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Showcasing the Past University creates a new home for memorabilia


C


aptivating glimpses of the 164- year history of Eastern Michigan University are now being show-


cased in a new gallery in McKenny Hall. Earlier this fall, museum-quality dis-


play cases, pedestals, shelves and lighting were installed in a newly remodeled room along the main corridor on the ground floor. It’s called the McKenny Gallery and will feature a rotating collection of histori- cal photos and other University memo- rabilia, such as leter sweaters, debate trophies, old leters and documents—any- thing connected to the evolution of the Michigan State Normal School, founded in 1849. A small, initial display


was installed in time for Homecoming weekend in late September. Browsing the photographs, visitors could look into the eyes of the nine members of the 1909 women’s basketball team and wonder how they could possibly play while wearing those bulky bloomers. Nearby, in a photo dated 1899, music professor Frederic Pease—yes, the namesake of Pease Auditorium—placidly poses with students in a Conservatory of Music class photo. EMU alumni from the 1960s could search for themselves in Homecoming parade photos of cheerlead- ers and the marching band promenading in front of spectator-lined streets in down- town Ypsilanti.


12 Eastern | FALL 2013 Also installed in time for Homecom-


ing was a beautiful old bell—think Lib- erty Bell without the crack—believed to have originally been in Old Main, one of the first campus buildings. Te bell had been stored in the basement of Roosevelt Hall and forgoten until staffers in the Operations and Facilities Department uncovered it, cleaned it up and built a display stand for it. It’s now a striking con- versation piece as visitors enter McKenny and start down the corridor toward the new gallery. Te University’s past is obviously


important to preserve as a historical re- cord, but it also needs to be displayed to generate understanding and conversations among current students regarding their place in the long history of the institution, said Walter Kraſt, EMU’s vice president for communications. Addition- ally, displaying the history helps build pride and cama- raderie for alums of every generation.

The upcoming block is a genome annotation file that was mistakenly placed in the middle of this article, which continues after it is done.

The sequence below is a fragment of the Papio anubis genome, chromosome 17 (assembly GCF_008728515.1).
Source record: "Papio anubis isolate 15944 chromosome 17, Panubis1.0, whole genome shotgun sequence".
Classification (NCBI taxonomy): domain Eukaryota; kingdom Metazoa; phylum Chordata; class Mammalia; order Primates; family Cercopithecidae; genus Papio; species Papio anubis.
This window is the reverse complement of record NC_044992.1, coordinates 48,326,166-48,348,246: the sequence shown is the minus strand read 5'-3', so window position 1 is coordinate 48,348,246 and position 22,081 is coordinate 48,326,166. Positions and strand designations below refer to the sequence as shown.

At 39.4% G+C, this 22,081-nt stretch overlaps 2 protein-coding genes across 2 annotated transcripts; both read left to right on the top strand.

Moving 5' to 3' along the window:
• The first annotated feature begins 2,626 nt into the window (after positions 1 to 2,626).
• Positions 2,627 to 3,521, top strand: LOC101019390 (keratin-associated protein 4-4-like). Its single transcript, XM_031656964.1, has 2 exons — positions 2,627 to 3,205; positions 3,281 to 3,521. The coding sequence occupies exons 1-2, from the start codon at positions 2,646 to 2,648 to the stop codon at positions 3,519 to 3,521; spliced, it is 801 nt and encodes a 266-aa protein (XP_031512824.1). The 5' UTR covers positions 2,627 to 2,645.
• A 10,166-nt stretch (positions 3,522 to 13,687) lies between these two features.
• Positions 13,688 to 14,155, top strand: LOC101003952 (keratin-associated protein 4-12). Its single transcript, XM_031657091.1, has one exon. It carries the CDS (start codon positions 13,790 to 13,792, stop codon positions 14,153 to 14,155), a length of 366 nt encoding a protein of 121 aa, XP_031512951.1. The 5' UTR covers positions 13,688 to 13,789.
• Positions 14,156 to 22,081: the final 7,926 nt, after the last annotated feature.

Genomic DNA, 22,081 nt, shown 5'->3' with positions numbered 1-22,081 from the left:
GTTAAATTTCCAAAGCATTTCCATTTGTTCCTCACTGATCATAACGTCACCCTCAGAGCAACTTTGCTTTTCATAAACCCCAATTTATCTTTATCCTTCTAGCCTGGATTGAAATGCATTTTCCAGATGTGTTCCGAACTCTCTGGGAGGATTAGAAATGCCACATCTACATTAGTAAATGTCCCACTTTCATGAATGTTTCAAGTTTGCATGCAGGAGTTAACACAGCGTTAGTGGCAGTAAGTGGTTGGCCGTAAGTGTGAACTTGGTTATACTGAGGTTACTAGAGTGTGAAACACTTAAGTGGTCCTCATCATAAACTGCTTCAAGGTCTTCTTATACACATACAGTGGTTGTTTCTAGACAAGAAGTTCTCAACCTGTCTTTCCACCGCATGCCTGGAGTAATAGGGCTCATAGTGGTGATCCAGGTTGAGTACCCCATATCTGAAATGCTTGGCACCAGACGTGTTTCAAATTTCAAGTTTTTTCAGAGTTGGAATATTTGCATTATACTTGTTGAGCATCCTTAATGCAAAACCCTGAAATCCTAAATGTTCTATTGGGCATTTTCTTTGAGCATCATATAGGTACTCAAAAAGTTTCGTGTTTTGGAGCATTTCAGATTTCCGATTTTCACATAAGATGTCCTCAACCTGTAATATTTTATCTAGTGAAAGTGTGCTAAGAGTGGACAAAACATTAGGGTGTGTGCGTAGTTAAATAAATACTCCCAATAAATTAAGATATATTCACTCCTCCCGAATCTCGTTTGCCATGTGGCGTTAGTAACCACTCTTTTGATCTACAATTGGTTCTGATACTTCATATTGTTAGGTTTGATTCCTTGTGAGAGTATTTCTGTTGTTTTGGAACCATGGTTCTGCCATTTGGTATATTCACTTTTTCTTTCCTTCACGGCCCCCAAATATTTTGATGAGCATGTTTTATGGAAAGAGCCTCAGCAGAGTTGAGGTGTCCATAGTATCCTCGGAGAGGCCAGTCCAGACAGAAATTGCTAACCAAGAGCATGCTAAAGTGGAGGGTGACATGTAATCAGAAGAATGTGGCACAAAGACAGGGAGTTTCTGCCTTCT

“We’re not a pop-up institution,” Kraſt


said. “We have a rich, rich history. We want students to understand the depth, breadth and history of the University. Tey’re part of something larger. It’s not just about going to class, going to a foot- ball game. It’s about the history and tradi- tion.” Kraſt chairs a commitee that continues to work out the details and operational


Photographs by Randy Mascharka


procedures for the new gallery. Te idea was to start small and build as the EMU community learns about and visits the gallery, he says. Fu- ture possibilities include installing video screens and informational kiosks in the hallway outside the gallery. Two commitee members, Randy Mas-


charka and Patrick J. Barry, Jr., were early champions of the project aſter they met five years ago at an alumni function and learned they had a mutual love of history, particularly EMU’s. Mascharka, a familiar face at EMU in his role as campus pho- tographer, began collecting and copying historic campus photos from the school’s past. Barry, a retired speech and English teacher in the Plymouth-Canton school district, lectures in EMU’s communica- tions program and is president-elect of the EMU Alumni Association. Highlighting history is an important


way to build alumni interest and loyalty, which oſten prompts alumni to give back to their university, Barry says. He sees the


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